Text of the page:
The treasure hunt aspect of the Grand Tour made me confront my shifting topography of Soho, the place I frequent most in London. I’ve gotten lost in the most familiar of streets there. Soho is infinite and mazelike, a meeting place of shifting landmarks and furtive delights. It seems fitting to me that the National Gallery has secreted away these surprises here.

A map of the paintings as I found them.

A Plague of Jolly Rogers

Damien Hirst and “For the Love of God”

Or, What Damien Hirst’s £50 million skull means to me.

I must confess to never really being compelled by Hirst’s morbid insincerity. When I first saw his suspended calf and sheep, “Away from the Flock” and “Child Divided” in Art Forum in the early 90s, I was repulsed. At the time, I was involved in animal rights quite seriously, but also there was something about his glib approach to suffering that put me off. Now that I live in England, I understand them in a new way, as a comment on an English pastoralism that’s now clouded with the nightmare of foot-and-mouth and mad cow disease. Both catastrophes saw the countryside marked with massive burial pits for livestock.

Of course, if one thinks hard enough about something, one can find meaning. This doesn’t make the something art. While I’m usually up for the carnavalesque sensibility conceptual art often offers, I definitely won’t be queuing for tickets to see For the Love of God.

And who’s skull is it anyway? Some poor 18th century sod whose remains ended up in a London taxidermy shop. Apparently Hirst funded the making of the skull himself, which cost over 26 million to make– assuring the public that the diamonds are “conflict free.” In the most facile sense, the skull is a comment on the “you can’t take it with you” cliche. Ultimately, we’re all meat to Hirst, but a few of us have deep pockets, and this is his universe. When I see pictures of him, I just think “slick, cruel dork.” It makes sense that at this time in history someone so culturally impotent would be rich and famous. I’m sure some people think he’s laughing all the way to the morgue, but the only thing I resent is that his deteriorating body of work will continue to be foisted on us, and eventually it will be his own deteriorated body which will become spectacle. Mark my words– there are probably some obscene conditions in his will: his head in a vitrine, set upon by maggots and flies. Instead of A Thousand Years it could be called Fifteen Minutes.

Perhaps in For the Love of God, Hirst finally admits he’s not only mortal, he’s an art-history faddist stumbling after the zeitgeist. I ask you, how many skulls have you seen this week– on cereal boxes and kid’s sneakers, in the windows of H&M and New Look, on movie posters and chapstick and candy? You can’t walk a foot down the high street without being confronted by a skull on something, usually pink and intended for consumption by a 13 year old girl. Pirates are everywhere, and perhaps it’s fitting that Hirst would choose the most played of images to break the bank. He is a pirate, after all.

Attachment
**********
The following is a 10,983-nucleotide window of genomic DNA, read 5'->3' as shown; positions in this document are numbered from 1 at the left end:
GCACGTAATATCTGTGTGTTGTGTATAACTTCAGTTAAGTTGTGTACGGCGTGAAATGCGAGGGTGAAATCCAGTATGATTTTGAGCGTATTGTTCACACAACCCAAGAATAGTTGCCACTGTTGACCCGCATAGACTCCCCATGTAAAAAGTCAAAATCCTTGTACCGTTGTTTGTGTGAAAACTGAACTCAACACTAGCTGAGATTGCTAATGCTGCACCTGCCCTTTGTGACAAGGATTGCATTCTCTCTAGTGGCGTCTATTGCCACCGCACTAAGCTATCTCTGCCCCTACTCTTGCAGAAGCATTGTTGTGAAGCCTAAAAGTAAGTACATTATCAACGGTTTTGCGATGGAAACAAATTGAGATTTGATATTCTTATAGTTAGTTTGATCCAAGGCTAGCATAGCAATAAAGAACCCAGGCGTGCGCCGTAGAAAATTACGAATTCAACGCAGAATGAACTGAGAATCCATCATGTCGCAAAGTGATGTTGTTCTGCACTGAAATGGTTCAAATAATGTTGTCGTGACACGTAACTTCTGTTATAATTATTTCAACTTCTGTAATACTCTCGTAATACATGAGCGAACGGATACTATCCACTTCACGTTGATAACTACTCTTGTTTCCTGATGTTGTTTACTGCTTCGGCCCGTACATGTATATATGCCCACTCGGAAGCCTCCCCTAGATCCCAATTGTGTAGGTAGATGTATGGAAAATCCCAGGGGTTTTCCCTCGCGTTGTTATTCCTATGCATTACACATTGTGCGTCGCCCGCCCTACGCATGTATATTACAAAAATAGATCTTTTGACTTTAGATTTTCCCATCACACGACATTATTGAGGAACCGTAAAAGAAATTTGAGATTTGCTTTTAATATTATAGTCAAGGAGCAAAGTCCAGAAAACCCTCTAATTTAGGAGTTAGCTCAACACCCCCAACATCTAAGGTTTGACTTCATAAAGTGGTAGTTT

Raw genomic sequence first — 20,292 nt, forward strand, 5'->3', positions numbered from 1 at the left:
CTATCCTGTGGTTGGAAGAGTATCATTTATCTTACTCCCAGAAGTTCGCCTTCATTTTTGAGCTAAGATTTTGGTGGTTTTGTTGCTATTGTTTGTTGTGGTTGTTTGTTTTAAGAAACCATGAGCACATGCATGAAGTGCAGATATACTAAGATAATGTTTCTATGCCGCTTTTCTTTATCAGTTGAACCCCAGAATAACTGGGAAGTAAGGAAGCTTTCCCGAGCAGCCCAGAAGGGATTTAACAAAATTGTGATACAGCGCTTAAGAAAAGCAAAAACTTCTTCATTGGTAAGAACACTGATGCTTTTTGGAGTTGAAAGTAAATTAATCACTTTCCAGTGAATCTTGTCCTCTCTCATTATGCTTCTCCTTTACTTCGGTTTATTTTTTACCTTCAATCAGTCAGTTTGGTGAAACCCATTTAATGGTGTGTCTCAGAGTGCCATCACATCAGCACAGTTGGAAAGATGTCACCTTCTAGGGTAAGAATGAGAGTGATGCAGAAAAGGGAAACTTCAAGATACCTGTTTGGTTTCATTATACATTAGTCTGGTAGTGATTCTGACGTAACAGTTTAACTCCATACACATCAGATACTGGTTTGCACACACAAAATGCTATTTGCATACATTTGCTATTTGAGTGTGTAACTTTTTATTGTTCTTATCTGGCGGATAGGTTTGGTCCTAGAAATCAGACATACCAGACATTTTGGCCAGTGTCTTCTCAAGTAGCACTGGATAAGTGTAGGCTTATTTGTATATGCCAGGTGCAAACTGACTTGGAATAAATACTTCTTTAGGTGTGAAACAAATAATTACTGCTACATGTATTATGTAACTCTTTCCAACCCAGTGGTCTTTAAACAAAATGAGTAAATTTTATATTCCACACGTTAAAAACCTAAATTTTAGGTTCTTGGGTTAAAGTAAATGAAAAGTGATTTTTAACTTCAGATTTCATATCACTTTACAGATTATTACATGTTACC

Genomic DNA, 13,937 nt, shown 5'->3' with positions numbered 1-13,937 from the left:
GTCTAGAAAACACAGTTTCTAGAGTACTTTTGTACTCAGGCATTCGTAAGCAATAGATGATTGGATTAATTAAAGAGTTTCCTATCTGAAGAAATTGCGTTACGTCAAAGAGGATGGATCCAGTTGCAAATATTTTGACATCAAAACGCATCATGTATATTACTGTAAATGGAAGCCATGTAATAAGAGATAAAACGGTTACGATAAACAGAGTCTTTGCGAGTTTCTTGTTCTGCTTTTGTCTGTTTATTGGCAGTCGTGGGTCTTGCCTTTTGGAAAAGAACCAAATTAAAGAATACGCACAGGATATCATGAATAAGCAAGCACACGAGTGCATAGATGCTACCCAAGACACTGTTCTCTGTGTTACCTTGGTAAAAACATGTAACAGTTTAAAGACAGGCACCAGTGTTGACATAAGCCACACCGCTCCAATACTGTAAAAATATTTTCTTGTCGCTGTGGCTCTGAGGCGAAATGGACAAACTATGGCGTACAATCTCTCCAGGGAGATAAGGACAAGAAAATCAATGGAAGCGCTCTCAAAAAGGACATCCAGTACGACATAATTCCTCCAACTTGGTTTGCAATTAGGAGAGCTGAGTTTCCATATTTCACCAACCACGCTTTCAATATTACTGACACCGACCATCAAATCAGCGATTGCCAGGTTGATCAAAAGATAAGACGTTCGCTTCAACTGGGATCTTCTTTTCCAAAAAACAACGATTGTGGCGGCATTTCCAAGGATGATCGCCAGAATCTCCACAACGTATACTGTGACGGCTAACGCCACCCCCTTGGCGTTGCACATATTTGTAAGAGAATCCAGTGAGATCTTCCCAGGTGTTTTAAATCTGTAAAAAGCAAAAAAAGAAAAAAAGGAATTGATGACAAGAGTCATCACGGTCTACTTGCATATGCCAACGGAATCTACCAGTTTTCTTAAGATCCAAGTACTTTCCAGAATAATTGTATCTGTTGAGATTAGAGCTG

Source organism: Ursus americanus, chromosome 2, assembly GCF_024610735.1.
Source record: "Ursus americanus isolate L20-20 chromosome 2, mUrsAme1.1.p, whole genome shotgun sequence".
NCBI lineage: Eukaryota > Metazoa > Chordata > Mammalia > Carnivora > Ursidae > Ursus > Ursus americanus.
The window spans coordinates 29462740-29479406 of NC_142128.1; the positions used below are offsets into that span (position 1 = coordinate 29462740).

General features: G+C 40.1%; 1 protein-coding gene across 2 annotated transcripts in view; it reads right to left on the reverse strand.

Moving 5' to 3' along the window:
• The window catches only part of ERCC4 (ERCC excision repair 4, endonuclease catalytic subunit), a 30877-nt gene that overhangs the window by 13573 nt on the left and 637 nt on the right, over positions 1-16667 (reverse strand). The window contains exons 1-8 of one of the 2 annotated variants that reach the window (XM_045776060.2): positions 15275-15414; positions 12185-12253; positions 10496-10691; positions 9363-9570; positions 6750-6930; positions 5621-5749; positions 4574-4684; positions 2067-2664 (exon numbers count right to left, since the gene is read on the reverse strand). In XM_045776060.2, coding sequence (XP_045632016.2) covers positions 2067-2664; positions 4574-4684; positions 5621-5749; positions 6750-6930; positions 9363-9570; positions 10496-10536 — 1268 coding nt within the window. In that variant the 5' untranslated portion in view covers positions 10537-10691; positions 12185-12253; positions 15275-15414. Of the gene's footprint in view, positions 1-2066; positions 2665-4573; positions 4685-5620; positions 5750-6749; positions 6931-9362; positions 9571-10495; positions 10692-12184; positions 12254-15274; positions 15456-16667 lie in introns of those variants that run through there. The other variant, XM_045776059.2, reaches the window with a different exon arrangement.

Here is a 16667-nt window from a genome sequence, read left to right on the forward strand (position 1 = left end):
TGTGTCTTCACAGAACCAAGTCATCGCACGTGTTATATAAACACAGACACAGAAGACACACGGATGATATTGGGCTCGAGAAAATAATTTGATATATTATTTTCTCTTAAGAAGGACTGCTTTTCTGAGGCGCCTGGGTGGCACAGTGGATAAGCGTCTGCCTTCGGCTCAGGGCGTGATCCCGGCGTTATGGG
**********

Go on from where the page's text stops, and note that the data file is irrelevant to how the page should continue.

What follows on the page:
He’s not the first to decorate a skull– skull oracles, Aztec skull mosaics– Hirst has acknowledged their influence on the current work. But there is also Hirst’s contemporary, Steven Gregory, to consider. Gregory has been creating bejeweled skulls for some time now. Hirst actually wrote an essay for Gregory’s Skullduggery show catalog, and owns many of Gregory’s skulls.

And this is not the first time Hirst has merely taken someone else’s genuine product and turned it into a high-priced stunt. Stuckism, an anti-conceptual art movement, has argued that Hirst stole the idea for his shark vitrine from Eddie Saunders, “fish artist” and electrician who displayed a very similar shark in his Shoreditch shop window years before Hirst paid someone to catch a shark for him. Unlike Hirst, Saunders caught the fish himself. Stuckism’s photos of both works side by side make quite a convincing argument.

The Guardian quotes Hirst as being satisfied with the final object: “To me it seems gentle, quite soft,” he said of the skull. “I would hope that anybody looking at it would get a bit of hope, and be uplifted. We need to line the world with beautiful things that give you hope.”– proof of either his profound disingenuousness or his own numbskulled delusion.

Ye Shall Know Them By Their Hucksters

Recently I’ve become fascinated by the Shoreditch ad agency responsible for the Orange ads that feature before films, the ITV sock monkey ad, and the Supernoodle “noodle mine” ad. The agency goes by the Orwellian name of “Mother”.

Speaking of Orwell– In his Defense of British Cooking he argues that there are wonderful British dishes, but they must be home made. Wither British cuisine in the brave new world of the ready meal? It’s frustrating to admit the truth of stereotypes but since moving here I have been struck by many Brits’ complacency with really mediocre grub. This ad seems to capitalize on the “proud shite” food attitude– the love of kebabs and chips over anything green and leafy.

Granted, this ad is funny. One of the creative partners of Mother discusses the ad in an Independent article: